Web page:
Jada Pinkett Smith has garnered a unique fanbase over the years due to her career, community advocacy, as well as her general outspoken nature. Her Facebook show titled Red Table Talk is no different.
Red Table Talk features numerous conversations that parents should tune in to hear, with topics covering loss & grieving, body image, and even co-parenting.
I found her recent episode on sex to be thought-provoking and different— largely due to the fact that the episode shows three different generations speaking about their experiences and perspective on sexual relationships, exploration, and education.
For many, talking to children about sex can seem like an intimidating and an awkward conversation to have. Some questions that you might consider is when do you start, how much do you cover, and how much to share from your own experiences?
An article was written by Cheryl Embrett on how to talk to your kids about sex. The article cites professionals in the sexual health education system discussing the matter of when parents should start talking to their kids about sex.
“Conversations about sex should start young.”
“But what I also hear from parents is ‘I want to be first.’ If you want to be first, you have to make sure you’re first; otherwise, kids will get their information and attitudes from other children and the media,” says Meg Hickling, a sexual health educator in Vancouver.
Parents should always be the driving force behind sexual education. Children are not well equipped to gain information from other children about sexual health. While sex is a physical act, it encompasses an enormous psychological and emotional component that a child will not be fully aware or be prepared to handle. Conversations about sex should start young with adequately naming body parts and teaching young kids about privacy for their sexual safety. As children become older, the discussion will shift to the more intense emotional and psychological factors that are also a part of sex education.
In the Red Table Talk episode, Jada Pinkett Smith’s discussion range from topics of sexual education and exploration with her daughter and mother, Willow Smith and Adrienne Banfield Norris, as her guest stars.
“I think that people still have a very difficult time talking about sex—especially women.”
Jada has allowed her daughter, Willow, to share her opinions and insight regarding these conversations openly. However, both Jada and her mother Adrienne quickly intervene after Adrienne said an ex-husband suggested that she seeks counseling for her sexual issues and Willow replied with anger, “because men don’t experience the same thing.”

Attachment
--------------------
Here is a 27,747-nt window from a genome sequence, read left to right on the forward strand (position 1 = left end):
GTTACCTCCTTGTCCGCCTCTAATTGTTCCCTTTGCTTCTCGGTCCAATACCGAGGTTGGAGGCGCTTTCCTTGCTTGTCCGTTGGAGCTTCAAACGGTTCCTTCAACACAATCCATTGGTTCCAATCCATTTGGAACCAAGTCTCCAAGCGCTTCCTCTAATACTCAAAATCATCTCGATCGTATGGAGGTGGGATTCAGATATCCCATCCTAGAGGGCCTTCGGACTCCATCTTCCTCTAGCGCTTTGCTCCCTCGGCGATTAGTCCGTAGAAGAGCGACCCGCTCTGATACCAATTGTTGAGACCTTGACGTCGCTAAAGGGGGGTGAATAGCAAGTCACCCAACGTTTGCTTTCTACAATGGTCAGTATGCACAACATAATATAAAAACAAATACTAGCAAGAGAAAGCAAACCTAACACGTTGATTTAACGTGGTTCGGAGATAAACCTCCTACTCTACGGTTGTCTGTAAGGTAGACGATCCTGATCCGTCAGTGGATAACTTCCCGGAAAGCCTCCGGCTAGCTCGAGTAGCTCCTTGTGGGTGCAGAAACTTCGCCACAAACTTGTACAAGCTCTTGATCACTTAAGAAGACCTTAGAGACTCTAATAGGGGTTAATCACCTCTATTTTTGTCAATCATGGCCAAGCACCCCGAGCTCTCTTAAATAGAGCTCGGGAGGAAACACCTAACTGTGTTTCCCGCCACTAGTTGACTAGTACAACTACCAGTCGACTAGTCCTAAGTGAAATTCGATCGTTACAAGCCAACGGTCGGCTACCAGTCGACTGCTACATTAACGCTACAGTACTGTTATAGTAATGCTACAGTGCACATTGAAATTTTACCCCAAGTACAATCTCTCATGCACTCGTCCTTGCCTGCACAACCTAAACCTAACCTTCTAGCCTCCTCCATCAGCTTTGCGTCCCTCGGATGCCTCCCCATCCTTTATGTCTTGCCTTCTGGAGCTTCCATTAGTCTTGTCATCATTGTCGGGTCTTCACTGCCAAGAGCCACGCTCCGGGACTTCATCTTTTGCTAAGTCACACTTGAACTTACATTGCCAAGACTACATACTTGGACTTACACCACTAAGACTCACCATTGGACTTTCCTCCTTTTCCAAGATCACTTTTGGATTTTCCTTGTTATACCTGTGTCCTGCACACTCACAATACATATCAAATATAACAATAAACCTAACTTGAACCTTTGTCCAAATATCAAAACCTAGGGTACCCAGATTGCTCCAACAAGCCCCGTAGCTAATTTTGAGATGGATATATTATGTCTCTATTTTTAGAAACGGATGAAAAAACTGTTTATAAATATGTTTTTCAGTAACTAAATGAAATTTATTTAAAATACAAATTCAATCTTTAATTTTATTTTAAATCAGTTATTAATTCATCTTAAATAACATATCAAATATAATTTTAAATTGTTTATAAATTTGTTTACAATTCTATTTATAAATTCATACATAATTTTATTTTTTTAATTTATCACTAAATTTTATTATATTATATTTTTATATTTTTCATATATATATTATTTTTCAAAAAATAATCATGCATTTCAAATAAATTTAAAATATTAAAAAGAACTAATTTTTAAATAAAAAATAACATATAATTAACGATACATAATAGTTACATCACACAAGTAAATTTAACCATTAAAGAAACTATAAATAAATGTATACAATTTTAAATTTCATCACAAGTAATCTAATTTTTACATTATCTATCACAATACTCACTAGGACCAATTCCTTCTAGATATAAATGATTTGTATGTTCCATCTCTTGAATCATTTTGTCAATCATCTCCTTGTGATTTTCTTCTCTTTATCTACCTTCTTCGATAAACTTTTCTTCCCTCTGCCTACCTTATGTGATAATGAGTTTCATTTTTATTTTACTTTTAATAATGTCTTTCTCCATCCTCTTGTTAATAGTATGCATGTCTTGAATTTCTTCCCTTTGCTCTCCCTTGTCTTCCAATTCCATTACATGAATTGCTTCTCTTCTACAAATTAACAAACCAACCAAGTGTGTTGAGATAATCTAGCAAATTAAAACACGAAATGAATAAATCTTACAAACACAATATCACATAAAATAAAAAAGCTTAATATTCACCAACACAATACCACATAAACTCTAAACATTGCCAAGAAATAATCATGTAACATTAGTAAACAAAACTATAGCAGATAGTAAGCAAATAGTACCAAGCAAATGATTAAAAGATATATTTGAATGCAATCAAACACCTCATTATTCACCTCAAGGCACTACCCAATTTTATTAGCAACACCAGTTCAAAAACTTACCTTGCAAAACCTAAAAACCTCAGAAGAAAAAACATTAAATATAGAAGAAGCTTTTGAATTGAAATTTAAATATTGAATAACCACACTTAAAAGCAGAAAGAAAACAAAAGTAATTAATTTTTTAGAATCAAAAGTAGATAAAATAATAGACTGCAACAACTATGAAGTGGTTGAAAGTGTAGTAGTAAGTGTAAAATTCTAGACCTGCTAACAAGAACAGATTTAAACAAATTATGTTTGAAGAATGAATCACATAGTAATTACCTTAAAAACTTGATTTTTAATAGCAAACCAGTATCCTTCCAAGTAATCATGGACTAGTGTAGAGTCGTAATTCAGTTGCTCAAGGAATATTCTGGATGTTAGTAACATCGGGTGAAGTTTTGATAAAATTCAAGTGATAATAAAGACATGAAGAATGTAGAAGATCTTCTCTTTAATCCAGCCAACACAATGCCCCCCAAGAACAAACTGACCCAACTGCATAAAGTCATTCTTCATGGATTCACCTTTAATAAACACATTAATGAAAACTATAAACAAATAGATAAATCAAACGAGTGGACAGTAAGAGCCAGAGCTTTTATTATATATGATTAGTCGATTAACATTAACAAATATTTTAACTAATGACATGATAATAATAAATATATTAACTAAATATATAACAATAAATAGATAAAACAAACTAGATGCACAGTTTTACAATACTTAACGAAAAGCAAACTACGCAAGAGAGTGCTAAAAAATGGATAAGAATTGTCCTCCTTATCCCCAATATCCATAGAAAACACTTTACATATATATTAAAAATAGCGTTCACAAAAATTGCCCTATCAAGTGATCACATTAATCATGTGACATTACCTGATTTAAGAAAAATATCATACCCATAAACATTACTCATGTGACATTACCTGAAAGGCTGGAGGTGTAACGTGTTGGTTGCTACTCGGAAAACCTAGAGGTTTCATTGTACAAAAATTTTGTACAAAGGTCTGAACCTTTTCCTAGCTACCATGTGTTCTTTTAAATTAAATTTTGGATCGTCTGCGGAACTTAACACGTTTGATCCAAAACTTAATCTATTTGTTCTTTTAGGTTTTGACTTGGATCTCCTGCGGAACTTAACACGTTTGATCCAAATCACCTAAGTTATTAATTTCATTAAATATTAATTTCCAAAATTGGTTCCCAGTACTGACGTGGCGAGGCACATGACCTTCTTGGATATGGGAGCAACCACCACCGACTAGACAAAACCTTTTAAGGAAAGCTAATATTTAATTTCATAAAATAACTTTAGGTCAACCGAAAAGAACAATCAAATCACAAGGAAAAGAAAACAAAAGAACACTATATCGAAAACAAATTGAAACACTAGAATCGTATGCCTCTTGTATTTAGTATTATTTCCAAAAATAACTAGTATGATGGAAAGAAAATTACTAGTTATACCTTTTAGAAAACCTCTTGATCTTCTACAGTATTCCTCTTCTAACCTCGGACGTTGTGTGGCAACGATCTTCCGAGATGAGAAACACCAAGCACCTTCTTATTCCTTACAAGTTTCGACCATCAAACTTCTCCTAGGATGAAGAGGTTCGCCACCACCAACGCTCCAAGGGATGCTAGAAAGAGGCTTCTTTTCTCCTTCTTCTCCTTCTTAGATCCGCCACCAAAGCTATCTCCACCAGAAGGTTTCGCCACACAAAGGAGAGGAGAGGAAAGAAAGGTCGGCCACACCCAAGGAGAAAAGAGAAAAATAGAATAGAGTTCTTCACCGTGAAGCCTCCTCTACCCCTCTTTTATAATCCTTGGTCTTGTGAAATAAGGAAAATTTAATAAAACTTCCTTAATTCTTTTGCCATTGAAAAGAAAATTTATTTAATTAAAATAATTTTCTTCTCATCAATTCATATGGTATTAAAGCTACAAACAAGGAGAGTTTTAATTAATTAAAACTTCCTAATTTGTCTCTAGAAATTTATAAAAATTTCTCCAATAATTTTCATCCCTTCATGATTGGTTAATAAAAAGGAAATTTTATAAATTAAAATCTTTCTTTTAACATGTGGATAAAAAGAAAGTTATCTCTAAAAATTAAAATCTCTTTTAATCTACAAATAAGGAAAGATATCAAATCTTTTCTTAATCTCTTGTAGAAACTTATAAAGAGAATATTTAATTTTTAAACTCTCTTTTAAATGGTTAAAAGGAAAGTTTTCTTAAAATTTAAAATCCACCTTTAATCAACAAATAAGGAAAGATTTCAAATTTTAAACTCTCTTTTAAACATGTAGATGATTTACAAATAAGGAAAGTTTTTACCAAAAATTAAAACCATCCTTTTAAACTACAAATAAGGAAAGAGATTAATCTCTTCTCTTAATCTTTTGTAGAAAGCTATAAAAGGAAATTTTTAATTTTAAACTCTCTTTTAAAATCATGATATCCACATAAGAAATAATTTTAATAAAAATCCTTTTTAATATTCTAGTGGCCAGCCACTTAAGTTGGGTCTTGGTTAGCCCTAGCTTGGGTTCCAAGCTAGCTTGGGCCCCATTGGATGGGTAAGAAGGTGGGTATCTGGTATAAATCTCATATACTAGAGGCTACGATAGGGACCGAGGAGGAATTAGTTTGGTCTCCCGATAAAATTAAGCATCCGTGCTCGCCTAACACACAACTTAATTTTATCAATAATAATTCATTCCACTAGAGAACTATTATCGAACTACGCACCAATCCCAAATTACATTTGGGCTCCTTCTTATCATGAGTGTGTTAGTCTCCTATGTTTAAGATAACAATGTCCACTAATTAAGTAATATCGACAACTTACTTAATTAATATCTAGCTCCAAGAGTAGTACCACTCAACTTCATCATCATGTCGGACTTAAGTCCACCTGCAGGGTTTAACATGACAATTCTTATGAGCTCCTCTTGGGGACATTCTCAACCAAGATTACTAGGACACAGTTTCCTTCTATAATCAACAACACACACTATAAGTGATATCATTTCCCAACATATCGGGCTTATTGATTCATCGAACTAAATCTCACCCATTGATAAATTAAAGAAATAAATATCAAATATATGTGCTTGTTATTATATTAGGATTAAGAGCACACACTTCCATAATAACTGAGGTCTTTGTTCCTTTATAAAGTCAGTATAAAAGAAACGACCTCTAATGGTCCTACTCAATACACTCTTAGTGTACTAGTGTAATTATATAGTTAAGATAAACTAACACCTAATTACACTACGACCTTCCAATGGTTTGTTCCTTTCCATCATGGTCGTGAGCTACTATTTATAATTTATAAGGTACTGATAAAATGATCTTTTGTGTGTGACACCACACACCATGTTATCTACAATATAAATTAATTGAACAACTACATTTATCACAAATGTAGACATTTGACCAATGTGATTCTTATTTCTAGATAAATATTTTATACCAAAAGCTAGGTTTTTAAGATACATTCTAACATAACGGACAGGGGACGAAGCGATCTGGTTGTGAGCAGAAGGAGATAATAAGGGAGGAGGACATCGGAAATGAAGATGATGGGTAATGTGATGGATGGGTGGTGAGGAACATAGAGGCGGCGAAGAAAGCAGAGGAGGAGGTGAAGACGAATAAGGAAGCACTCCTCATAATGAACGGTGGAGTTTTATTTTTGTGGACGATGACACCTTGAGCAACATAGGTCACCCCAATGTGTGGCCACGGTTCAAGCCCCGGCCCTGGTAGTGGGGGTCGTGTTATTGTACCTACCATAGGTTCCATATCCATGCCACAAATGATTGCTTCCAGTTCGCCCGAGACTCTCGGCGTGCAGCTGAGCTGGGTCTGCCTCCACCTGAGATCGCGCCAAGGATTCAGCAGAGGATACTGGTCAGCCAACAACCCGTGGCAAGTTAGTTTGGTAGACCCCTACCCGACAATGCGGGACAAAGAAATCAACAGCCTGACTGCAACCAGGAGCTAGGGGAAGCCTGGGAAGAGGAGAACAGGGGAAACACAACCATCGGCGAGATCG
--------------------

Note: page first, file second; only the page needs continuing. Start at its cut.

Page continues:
Both Jada and her mother quickly showcased their wisdom and knowledge about sexual health and sexual relationships with men, stating that both men and women can and do experience the same things and boys need to be protected and educated about sexual health and safety as well as girls.
The openness of this conversation is something to be admired, and there is a value of receiving the information from the three different generations about what is sexual knowledge and sexual health from their perspective and current trends.
I appreciate the diversity within the generation of this conversation with Willow’s thought, and I can understand her mother’s and grandmother’s wisdom with bringing awareness and debunking some myths about men and emotional and psychological attachment to sex.
“My grandmother taught me about self-pleasuring because she wanted me to know that that pleasure was from me. She didn’t want me to fall into the hands of a man and if he gave me pleasure, to think that was him.”
In the same episode, Jada reveals having a possible addiction to sex and letting her daughter know that it can quickly become an unhealthy obsession.
It is estimated that 90 percent of children today first learn about sex through porn. And with more research estimating that exposure to porn can start as early as 9, it’s evident that this isn’t just a boys-only problem. Though pornography use is more prevalent with boys, girls are viewing it as well.
In an early portion of the episode, Jada defends her decision to include Willow in the conversation, stating that conversations about sex shouldn’t be shameful or scary to have with family. In an article on Psychology Today on how and when to talk to your kids about sex, “Porn as sex education leads to deeply embedded ideas about sex that could haunt, mystify, and stymie a child well into their adult years.”
I think that it’s important that Jada spoke about her own history of both good and bad relationship with sex. Even more so, I find it inspiring that she discussed this all while encouraging and embracing an open dialogue with her child.
If you’re struggling with how to discuss sex with your child, take some notes from Jada Pinkett Smith by focusing your conversation on being mindful and encouraging them on cautions to take to ensure their health and safety.
You can catch more episodes of Red Table Talk on Facebook here.